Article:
I will not pretend to feel the pain
you’re going through,
I know I cannot comprehend the hurt
And I used to think it mattered if I
Now I just don’t know.
But if you need to cry go on and I,
I will cry along with you.
--Steven Curtis Chapman
Grabbing the elf by the shoulders Aragorn bodily forced the prince into
the mouth of the cave. Legolas gasped in pain at the rough
handling and struggled for the briefest of moments, making Aragorn’s
hammering heart clench tightly in anguish. They were out of time
and had no choice; he was simply going to hope his friend could forgive
him for this later - if they lived to see later.
Once over the threshold, Legolas did not resist him. The internal
battle he faced silenced as a state of shock, a combination of his
injuries and the ever-present evil, shut down his defense, turning him
inward. He stumbled after the human that led him, following
Aragorn down through a dizzying maze of tunnels and caverns.
After they crossed through the first offshoot in the underground
Aragorn awkwardly stuffed his hand into the knapsack slung over his
arm. Pulling out a small handful of athelas,
he spilled the dried
leaves and flowers out sparingly at every turn they made. He had
no intention of dying in this forsaken place and doubted very highly
that if they were followed any orc would ever notice the sparsely
dropped trail and, even if they did, the wholesome scent of the plant
would repulse them enough to leave it alone. He hated to waste
his small store of herbs, but it was the best thing he could think of
at the moment.
When they could no longer even hear the echo of the orcs’ voices or
footsteps anywhere in the massive underground stillness, Aragorn
allowed their frantic pace to slow. Stumbling to a stop in the
large cavern they found themselves entering, the ranger walked slowly
to the far wall and leaned against it, bracing himself with his hands,
trying to still his ragged breathing. Legolas stood numbly beside
him and waited.
When Aragorn finally glanced around them, he noted that the cavern they
stood in had been occupied before, long ago apparently. The
skeletons of two humans sat against the wall opposite them, barely
visible in the faint light that Legolas cast. A small cache of
clothing and torches lay piled near the two corpses.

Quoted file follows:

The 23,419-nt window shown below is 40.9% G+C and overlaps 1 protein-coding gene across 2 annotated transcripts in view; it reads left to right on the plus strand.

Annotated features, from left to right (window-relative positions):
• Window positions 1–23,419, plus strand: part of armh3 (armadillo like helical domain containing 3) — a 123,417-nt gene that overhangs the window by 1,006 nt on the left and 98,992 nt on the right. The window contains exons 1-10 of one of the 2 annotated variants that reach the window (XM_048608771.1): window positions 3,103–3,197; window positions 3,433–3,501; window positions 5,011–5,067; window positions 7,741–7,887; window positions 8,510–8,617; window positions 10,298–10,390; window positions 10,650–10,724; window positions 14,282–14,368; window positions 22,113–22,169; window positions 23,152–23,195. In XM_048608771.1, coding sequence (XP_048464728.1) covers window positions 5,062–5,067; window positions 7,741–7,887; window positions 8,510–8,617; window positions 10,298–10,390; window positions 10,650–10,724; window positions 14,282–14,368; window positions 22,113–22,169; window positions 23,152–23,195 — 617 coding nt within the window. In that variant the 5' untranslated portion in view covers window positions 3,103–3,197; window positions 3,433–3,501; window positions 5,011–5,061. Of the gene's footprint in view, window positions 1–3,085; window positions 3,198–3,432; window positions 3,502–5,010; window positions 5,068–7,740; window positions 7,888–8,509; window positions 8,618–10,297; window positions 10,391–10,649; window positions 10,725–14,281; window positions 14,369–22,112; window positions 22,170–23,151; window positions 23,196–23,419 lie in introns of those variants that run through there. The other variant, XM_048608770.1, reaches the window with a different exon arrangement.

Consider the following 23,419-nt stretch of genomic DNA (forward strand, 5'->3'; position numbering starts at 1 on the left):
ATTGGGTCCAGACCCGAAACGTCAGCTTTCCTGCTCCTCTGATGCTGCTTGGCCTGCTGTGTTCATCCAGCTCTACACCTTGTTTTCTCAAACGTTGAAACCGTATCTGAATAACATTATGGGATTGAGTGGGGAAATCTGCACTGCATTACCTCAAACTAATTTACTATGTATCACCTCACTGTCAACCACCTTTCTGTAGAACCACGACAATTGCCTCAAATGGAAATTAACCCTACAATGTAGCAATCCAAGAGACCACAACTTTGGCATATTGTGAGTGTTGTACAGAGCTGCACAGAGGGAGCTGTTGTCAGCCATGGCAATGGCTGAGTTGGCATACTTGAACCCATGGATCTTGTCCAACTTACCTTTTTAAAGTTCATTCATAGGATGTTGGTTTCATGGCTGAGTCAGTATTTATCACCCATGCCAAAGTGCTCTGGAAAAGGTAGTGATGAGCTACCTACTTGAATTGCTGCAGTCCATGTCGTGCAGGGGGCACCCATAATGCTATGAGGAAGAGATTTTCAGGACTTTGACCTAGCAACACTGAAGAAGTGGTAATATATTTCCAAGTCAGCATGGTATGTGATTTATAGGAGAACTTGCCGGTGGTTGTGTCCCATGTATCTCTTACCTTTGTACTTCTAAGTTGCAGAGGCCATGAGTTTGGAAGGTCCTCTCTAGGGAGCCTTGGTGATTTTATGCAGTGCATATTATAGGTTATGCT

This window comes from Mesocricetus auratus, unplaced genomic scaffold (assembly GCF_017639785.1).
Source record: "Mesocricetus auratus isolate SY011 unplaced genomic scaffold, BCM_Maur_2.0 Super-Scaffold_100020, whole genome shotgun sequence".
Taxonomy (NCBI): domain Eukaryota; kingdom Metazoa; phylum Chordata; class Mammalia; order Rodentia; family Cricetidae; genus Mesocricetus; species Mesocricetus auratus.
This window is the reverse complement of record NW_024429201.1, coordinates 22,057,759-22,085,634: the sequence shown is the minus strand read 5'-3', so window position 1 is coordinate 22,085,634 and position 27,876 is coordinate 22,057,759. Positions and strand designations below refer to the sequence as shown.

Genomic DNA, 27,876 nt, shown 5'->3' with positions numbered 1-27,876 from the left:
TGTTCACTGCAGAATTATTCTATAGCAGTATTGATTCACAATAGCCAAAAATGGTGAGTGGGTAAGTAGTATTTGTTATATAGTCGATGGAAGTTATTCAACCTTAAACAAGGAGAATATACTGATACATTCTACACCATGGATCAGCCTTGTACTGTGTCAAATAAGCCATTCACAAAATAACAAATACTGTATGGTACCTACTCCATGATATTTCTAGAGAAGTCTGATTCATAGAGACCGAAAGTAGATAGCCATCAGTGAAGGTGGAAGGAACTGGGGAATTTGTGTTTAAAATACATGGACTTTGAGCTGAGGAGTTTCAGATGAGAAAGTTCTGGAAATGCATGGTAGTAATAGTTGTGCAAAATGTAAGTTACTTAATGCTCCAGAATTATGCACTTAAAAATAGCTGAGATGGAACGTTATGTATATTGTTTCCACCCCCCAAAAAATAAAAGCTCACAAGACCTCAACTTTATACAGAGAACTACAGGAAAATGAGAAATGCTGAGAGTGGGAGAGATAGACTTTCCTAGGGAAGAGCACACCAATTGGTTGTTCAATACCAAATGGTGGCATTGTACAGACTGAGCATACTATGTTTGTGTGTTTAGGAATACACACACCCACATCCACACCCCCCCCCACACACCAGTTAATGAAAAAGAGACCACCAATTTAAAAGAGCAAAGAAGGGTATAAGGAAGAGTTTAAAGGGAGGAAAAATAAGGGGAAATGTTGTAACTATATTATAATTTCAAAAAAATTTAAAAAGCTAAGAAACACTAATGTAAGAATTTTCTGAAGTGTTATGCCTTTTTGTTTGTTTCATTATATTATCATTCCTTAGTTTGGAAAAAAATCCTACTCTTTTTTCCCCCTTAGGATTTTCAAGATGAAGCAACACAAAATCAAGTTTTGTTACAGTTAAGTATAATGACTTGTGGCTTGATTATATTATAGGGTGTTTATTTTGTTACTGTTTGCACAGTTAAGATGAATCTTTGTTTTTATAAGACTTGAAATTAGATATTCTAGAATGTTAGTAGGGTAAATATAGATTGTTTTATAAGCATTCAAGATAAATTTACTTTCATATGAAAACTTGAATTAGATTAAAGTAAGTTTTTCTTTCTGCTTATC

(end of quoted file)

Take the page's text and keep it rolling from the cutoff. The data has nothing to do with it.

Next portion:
Slowly Aragorn turned around, causing Legolas to have to turn with him
“That will be us,” the elf whispered quietly.
The ranger walked towards the skeletons, dragging his friend
unwillingly with him. Crouching down near the abandoned supplies,
he rummaged through them, grabbing a few pieces of cloth that weren’t
too soiled and collecting what kindling and small pieces of wood were
left, stuffing them into his sack.
Picking up a few of the discarded torches he tucked them under his
right arm. Now, this close to the skeletons, Aragorn could see
the large metal rings that sat about their necks, resting on their
breastbones – they had been slaves. In all probability
they had escaped to this very cavern and then later died here trying to
find their way out again.
“Let's go.” Aragorn stood to his feet and led Legolas back the
way they had come, resisting a shiver. “There was a good-sized
cavern a few turns back. We’ll be safe there. I can’t hear the
orcs anymore, so I think they’ve given up.”
Legolas was staring at the dead slaves as the ranger walked them back
out of the cave, his thoughts as dark as the tunnels about them.
The glow from the elf faded slightly and Aragorn stumbled, turning back
to his friend in worry.
“Legolas, what is it?” He had noticed the unusual dimness of the
elf’s natural light ever since he had found him. It had
little when they escaped, but now it was fading once more.
The prince shook his head mutely. Everything had been too much
for him lately and this, this being drug into the bowels of a cave in
Mordor had been the final straw.
“All right. It’s all right.” Aragorn noted the lost look
the elf laid on him and the ragged, shallow breathing of his